The Australian Taxation Office (ATO) allows investors to choose between two methods of claiming depreciation on plant and equipment assets*. These are the diminishing value and the prime cost methods of depreciation.
When an investor makes their depreciation claim, they can choose only one of these methods, so it’s important for them to understand how this choice will affect their investment returns.
Both the diminishing value and the prime cost methods claim the total depreciation value available over the life of a property. However, the two methods use different formulas to calculate depreciation deductions, achieving different short and long-term cash flow positions for the property investor.
Under the diminishing value method, the deduction is calculated as a percentage of the balance you have left to deduct. The formula a Quantity Surveyor will use to calculate depreciation using the diminishing value method is shown below.
Under the prime cost method, the deduction for each year is calculated as a percentage of the cost. The formula a Quantity Surveyor will use to determine the amount of depreciation deduction under the prime cost method is shown below.
The strategy of the individual investor must be considered when determining which method is the best choice for them.
If an investor makes their claim using the diminishing value method, they are claiming a greater proportion of the asset’s cost in the earlier years of the effective life of the asset as set by the ATO, therefore receiving greater deductions in the earlier years of owning the property. Alternatively, by selecting the prime cost method the investor is claiming a lower but more constant proportion of the available deductions over a longer period.
No matter what strategy an investor has, it’s recommended they seek advice from an Accountant when making a decision.
A specialist Quantity Surveyor will always be able to provide a Capital Allowance and Tax Depreciation Schedule that outlines the depreciation deductions available to claim using both methods for comparison.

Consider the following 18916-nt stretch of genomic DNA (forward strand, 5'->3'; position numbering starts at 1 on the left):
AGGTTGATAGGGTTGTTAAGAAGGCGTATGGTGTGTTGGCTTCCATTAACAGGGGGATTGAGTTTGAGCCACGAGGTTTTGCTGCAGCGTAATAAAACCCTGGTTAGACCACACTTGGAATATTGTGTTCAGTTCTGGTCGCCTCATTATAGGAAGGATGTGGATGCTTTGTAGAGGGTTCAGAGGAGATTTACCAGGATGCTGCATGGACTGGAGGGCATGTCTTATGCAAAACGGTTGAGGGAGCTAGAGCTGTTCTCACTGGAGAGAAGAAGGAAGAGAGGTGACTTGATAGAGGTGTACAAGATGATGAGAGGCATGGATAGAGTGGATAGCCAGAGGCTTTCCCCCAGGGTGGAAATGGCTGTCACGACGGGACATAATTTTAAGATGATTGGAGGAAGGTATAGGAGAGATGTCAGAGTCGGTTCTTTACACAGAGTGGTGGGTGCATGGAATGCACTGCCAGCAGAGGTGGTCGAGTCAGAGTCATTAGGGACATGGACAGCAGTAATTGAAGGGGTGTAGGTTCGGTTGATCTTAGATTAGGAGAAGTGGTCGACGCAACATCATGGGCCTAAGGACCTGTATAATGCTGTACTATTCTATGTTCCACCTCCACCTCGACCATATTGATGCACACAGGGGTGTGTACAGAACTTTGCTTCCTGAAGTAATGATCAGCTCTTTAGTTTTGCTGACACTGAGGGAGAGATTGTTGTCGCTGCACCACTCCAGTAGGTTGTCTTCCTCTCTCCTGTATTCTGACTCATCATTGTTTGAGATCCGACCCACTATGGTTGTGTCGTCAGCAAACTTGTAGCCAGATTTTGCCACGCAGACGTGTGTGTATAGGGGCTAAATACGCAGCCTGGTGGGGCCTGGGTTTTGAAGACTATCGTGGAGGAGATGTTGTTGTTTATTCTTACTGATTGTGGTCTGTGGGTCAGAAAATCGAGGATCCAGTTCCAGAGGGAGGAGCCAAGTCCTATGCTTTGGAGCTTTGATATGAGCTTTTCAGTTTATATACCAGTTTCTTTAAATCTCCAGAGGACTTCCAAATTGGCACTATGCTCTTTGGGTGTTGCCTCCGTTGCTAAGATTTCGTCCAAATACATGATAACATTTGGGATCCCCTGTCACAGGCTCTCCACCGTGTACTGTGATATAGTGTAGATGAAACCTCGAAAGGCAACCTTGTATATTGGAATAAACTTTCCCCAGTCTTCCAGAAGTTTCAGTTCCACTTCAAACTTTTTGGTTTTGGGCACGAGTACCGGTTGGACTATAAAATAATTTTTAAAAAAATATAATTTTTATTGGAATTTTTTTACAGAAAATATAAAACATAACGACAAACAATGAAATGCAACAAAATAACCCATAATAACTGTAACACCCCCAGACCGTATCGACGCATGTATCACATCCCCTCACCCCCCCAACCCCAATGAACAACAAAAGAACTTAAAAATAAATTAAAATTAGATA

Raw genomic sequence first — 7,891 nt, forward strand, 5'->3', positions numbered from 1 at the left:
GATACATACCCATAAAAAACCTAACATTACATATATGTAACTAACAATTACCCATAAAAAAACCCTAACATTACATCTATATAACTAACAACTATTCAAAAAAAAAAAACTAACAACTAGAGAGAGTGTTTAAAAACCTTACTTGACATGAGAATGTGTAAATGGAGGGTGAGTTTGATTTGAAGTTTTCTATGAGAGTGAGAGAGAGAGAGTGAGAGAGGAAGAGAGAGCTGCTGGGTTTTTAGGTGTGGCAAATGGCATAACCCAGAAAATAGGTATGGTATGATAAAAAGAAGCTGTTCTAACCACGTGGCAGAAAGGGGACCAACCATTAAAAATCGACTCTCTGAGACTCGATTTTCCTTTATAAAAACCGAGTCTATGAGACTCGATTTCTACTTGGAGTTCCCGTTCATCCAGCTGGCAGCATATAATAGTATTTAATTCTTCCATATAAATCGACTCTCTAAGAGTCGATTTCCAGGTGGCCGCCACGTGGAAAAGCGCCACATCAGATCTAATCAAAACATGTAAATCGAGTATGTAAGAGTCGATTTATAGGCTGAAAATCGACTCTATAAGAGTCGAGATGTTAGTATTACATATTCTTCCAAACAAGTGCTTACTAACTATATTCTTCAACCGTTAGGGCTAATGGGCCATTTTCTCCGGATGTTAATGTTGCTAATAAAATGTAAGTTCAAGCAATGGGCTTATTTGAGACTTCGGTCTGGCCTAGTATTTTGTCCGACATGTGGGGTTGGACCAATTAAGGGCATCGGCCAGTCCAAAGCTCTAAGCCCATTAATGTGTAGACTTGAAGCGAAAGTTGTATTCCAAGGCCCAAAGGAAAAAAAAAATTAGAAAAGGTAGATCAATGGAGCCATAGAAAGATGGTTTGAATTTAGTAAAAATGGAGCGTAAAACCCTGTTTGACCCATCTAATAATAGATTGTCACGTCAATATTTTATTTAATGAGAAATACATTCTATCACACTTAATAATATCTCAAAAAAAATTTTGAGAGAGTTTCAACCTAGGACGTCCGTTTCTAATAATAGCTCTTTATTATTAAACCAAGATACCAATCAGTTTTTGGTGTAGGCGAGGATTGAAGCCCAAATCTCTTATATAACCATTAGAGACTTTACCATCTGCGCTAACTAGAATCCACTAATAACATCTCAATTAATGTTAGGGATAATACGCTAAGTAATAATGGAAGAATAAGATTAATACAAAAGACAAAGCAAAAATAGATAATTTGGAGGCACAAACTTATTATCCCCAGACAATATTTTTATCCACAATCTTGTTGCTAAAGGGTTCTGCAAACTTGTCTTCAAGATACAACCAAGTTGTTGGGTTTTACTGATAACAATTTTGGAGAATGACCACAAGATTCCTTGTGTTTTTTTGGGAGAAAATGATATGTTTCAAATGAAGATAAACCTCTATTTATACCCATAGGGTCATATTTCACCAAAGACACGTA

*Under proposed changes outlined in draft legislation (section 2 of Treasury Laws Amendment Bill 2017), investors who exchange contracts on a second hand residential property after 7:30pm on 9th May 2017 will no longer be able to claim depreciation on previously used plant and equipment assets. They can claim deductions on plant and equipment items they purchase and directly incur the expense. Investors who purchased prior to this date and those who purchase a brand new property will still be able to claim depreciation as they were previously. Investors should note that these changes are not yet law, as the legislation still needs to be passed through the senate for confirmation. BMT Tax Depreciation remain in discussion with government around the new changes and will keep our clients informed on the outcome. To learn more visit www.bmtqs.com.au/budget-2017.
For obligation free advice on your investment property situation and which method might work best for you, speak with the expert team at BMT Tax Depreciation on 1300 728 726.
Article provided by BMT Tax Depreciation.
Bradley Beer (B. Con. Mgt, AAIQS, MRICS, AVAA) is the Chief Executive Officer of BMT Tax Depreciation. Please contact 1300 728 726 or visit www.bmtqs.com.au for an Australia-wide service.